As we get into the thick of the track cycling world cup season, with the London round coming to the Lee Valley Velopark in December, I thought I'd share some lesser-known facts about the wonderful world of track cycling.
Now I am retired, one of the most common questions I get asked is “don’t you miss the glamour of the athlete lifestyle?” which always makes me laugh as there really is very little glamour about it! Here are a few things you might not know about life as a track cyclist.
99% of my time as an athlete was spent wearing either lycra, tracksuits or pyjamas. Yes, really! One of the biggest adjustments I’ve had to make in retirement is choosing acceptable attire for day to day work/meetings etc. because apparently the above aren’t appropriate, which is news to a track cyclist!
Most days would involve two training sessions, a combination of road rides, track sessions, turbo sessions or gym sessions. Permanently tired legs were the norm. I would always take the lift rather than the stairs and a general rule of thumb for us cyclists would follow; ‘never stand, if you can sit’.
Good nutrition won't come as a surprise to an athlete, but it wasn’t as restrictive as you might think as a track cyclist. With so much training and gym work, the challenge was often to get enough calories in, as opposed to restricting ourselves. This might seem ideal for aspiring athletes out there with big appetites, but be warned that these calories were normally in the form of protein shakes, including last thing before bed!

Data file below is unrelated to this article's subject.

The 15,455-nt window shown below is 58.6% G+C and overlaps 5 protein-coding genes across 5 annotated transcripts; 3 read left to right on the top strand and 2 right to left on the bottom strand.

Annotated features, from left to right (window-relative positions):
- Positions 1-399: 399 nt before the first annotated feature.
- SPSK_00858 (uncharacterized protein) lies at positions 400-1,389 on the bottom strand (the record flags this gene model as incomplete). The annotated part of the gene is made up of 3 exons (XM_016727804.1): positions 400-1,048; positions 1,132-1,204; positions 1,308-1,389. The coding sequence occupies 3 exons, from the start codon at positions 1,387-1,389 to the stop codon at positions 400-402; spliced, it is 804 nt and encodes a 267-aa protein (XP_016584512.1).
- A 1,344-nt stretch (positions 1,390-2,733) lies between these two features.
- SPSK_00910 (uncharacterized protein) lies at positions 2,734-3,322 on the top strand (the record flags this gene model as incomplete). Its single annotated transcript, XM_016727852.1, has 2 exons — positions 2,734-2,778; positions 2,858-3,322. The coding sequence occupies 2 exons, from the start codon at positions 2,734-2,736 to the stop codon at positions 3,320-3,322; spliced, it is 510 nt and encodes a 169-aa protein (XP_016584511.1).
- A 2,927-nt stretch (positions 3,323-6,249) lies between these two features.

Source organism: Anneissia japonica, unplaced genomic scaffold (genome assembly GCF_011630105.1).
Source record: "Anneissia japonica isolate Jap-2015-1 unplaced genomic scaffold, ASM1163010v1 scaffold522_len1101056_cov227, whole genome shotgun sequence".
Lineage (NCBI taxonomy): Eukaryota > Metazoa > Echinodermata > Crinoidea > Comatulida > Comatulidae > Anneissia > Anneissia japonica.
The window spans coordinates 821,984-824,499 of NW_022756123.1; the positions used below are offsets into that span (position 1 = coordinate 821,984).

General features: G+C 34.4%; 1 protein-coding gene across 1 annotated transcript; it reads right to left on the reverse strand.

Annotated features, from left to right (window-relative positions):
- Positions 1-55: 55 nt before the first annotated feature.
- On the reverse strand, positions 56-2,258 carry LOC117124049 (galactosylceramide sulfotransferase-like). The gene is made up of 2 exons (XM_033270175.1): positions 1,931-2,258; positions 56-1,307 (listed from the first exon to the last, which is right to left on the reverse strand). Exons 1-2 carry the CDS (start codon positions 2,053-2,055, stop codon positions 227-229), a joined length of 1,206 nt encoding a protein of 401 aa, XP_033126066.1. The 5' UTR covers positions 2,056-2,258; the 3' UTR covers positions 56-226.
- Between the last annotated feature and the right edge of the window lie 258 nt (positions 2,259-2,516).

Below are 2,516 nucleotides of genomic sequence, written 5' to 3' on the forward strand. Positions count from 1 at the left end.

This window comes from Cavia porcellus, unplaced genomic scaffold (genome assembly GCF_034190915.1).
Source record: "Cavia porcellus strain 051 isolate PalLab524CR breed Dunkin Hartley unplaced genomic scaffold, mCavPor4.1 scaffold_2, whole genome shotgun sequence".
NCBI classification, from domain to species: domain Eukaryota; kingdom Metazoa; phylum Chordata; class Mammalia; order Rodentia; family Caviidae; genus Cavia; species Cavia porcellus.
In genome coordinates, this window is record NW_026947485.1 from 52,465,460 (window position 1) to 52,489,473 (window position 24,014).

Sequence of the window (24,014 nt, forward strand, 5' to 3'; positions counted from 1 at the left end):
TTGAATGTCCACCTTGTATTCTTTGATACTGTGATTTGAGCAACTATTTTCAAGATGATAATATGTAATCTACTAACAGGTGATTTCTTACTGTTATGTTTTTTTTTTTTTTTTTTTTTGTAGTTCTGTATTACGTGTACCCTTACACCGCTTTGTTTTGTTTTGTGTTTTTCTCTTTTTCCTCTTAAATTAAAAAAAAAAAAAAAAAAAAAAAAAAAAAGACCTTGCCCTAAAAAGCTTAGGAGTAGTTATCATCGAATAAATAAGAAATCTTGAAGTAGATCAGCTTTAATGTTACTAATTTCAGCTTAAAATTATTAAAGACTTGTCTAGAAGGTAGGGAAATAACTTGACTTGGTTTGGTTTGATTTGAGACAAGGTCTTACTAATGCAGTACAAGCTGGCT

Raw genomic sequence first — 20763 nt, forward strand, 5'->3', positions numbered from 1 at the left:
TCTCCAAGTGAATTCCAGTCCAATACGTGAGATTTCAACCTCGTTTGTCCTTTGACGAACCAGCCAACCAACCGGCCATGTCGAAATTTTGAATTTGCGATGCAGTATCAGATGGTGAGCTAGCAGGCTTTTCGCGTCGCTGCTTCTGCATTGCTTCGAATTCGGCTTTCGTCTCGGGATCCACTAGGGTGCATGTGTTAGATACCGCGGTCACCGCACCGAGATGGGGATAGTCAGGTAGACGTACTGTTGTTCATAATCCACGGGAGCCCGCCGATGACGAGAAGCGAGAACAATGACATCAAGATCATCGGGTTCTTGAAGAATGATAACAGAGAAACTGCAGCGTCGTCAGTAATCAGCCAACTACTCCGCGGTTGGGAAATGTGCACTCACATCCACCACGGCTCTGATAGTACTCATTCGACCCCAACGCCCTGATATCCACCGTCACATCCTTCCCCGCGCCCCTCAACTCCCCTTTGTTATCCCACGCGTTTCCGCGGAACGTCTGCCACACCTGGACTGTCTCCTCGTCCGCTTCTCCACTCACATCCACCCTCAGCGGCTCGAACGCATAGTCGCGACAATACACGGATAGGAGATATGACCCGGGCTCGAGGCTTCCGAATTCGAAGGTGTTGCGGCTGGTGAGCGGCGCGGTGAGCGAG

As a competition approached we would begin to taper our training, which means decreasing volume whilst maintaining intensity – a lot of day to day training means fatigue builds up in your legs, but once tapering started the form would come through. Or at least you hoped it would – sometimes I’d get all the way to race day still doubting my fitness, but would time it perfectly so the form came just when needed!
Whilst most tracks I competed on are 250m and made of wood, the dimensions can be slightly different - with either longer straights and tighter bankings, or slightly different shaped tracks. Occasionally there would be other challenges thrown into the mix too, such as the track in Cali, Colombia which has a roof, but no walls meaning you get a headwind and a tailwind on different sides of the track!
Upon winning an event at a major competition, you might think it’s all champagne and after parties, but the reality is a bit less glamorous than that. After a few laps of honour, you leave the track to go straight to the mixed zone where all the media are gathered and if you’ve just done a team event you hope one of your teammates gets interviews first whilst you catch your breath! Then between media interviews and the podium ceremony there’s the mandatory doping control drugs test – I told you it wasn't glamorous! In the world of track cycling, I think I was renowned for being the slowest athlete ever to produce a urine sample – after the 2012 track world cup and Olympic test event in London, I was there past midnight!
Despite the glamorous and copious protein shakes, track cycling is a brilliant sport to be apart of and the atmosphere in a velodrome at a major event is incredible.
This track season is the first full season of Olympic qualification ahead of Tokyo. This began with the European Championships in Glasgow back in August and the final qualifying event will be the 2020 World Championships. It seems like a long qualification period but it will whizz by and I’m excited to see what the next generation of British riders can do.
Want a part of the action? Don't miss your chance to catch the track cycling event of the year, with six action-packed sessions between 14-16 December ready to be lapped up and tickets selling fast!
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